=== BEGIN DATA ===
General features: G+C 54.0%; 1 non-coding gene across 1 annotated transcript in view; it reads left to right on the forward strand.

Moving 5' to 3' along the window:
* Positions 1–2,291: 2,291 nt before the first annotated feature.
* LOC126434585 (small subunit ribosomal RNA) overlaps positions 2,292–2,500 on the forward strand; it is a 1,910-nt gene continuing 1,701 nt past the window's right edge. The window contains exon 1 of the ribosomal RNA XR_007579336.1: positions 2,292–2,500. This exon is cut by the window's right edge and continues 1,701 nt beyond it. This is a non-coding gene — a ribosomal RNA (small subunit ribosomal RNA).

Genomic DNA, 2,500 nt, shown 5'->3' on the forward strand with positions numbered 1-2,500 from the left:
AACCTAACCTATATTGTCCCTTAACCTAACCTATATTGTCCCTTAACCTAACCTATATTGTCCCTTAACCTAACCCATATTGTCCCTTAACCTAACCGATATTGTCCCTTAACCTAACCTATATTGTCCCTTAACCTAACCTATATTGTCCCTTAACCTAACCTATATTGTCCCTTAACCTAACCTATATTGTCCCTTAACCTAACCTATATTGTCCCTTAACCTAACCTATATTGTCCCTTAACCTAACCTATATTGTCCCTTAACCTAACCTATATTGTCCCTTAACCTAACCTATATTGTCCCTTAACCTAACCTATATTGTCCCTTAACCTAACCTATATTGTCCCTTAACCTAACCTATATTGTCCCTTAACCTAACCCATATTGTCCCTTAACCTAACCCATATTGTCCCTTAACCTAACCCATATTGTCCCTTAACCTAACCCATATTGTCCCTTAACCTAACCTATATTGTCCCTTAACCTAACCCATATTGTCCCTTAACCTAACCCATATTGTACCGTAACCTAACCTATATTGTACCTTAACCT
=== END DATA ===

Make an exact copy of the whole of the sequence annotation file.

General features: G+C 54.0%; 1 non-coding gene across 1 annotated transcript in view; it reads left to right on the forward strand.

Moving 5' to 3' along the window:
* Positions 1–2,291: 2,291 nt before the first annotated feature.
* LOC126434585 (small subunit ribosomal RNA) overlaps positions 2,292–2,500 on the forward strand; it is a 1,910-nt gene continuing 1,701 nt past the window's right edge. The window contains exon 1 of the ribosomal RNA XR_007579336.1: positions 2,292–2,500. This exon is cut by the window's right edge and continues 1,701 nt beyond it. This is a non-coding gene — a ribosomal RNA (small subunit ribosomal RNA).

Genomic DNA, 2,500 nt, shown 5'->3' on the forward strand with positions numbered 1-2,500 from the left:
AACCTAACCTATATTGTCCCTTAACCTAACCTATATTGTCCCTTAACCTAACCTATATTGTCCCTTAACCTAACCCATATTGTCCCTTAACCTAACCGATATTGTCCCTTAACCTAACCTATATTGTCCCTTAACCTAACCTATATTGTCCCTTAACCTAACCTATATTGTCCCTTAACCTAACCTATATTGTCCCTTAACCTAACCTATATTGTCCCTTAACCTAACCTATATTGTCCCTTAACCTAACCTATATTGTCCCTTAACCTAACCTATATTGTCCCTTAACCTAACCTATATTGTCCCTTAACCTAACCTATATTGTCCCTTAACCTAACCTATATTGTCCCTTAACCTAACCTATATTGTCCCTTAACCTAACCCATATTGTCCCTTAACCTAACCCATATTGTCCCTTAACCTAACCCATATTGTCCCTTAACCTAACCCATATTGTCCCTTAACCTAACCTATATTGTCCCTTAACCTAACCCATATTGTCCCTTAACCTAACCCATATTGTACCGTAACCTAACCTATATTGTACCTTAACCT